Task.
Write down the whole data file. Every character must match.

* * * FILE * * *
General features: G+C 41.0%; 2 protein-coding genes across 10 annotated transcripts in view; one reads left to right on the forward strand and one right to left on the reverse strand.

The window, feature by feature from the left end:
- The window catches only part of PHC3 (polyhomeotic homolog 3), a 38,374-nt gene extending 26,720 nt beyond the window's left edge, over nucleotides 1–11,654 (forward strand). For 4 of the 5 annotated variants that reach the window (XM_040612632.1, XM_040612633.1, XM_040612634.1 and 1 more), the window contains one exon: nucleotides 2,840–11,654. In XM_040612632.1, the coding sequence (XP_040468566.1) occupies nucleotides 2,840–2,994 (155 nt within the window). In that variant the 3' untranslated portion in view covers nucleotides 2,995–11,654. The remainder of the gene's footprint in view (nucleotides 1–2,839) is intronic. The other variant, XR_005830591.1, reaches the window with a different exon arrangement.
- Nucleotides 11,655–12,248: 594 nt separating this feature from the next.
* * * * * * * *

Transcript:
General features: G+C 41.0%; 2 protein-coding genes across 10 annotated transcripts in view; one reads left to right on the forward strand and one right to left on the reverse strand.

The window, feature by feature from the left end:
- The window catches only part of PHC3 (polyhomeotic homolog 3), a 38,374-nt gene extending 26,720 nt beyond the window's left edge, over nucleotides 1–11,654 (forward strand). For 4 of the 5 annotated variants that reach the window (XM_040612632.1, XM_040612633.1, XM_040612634.1 and 1 more), the window contains one exon: nucleotides 2,840–11,654. In XM_040612632.1, the coding sequence (XP_040468566.1) occupies nucleotides 2,840–2,994 (155 nt within the window). In that variant the 3' untranslated portion in view covers nucleotides 2,995–11,654. The remainder of the gene's footprint in view (nucleotides 1–2,839) is intronic. The other variant, XR_005830591.1, reaches the window with a different exon arrangement.
- Nucleotides 11,655–12,248: 594 nt separating this feature from the next.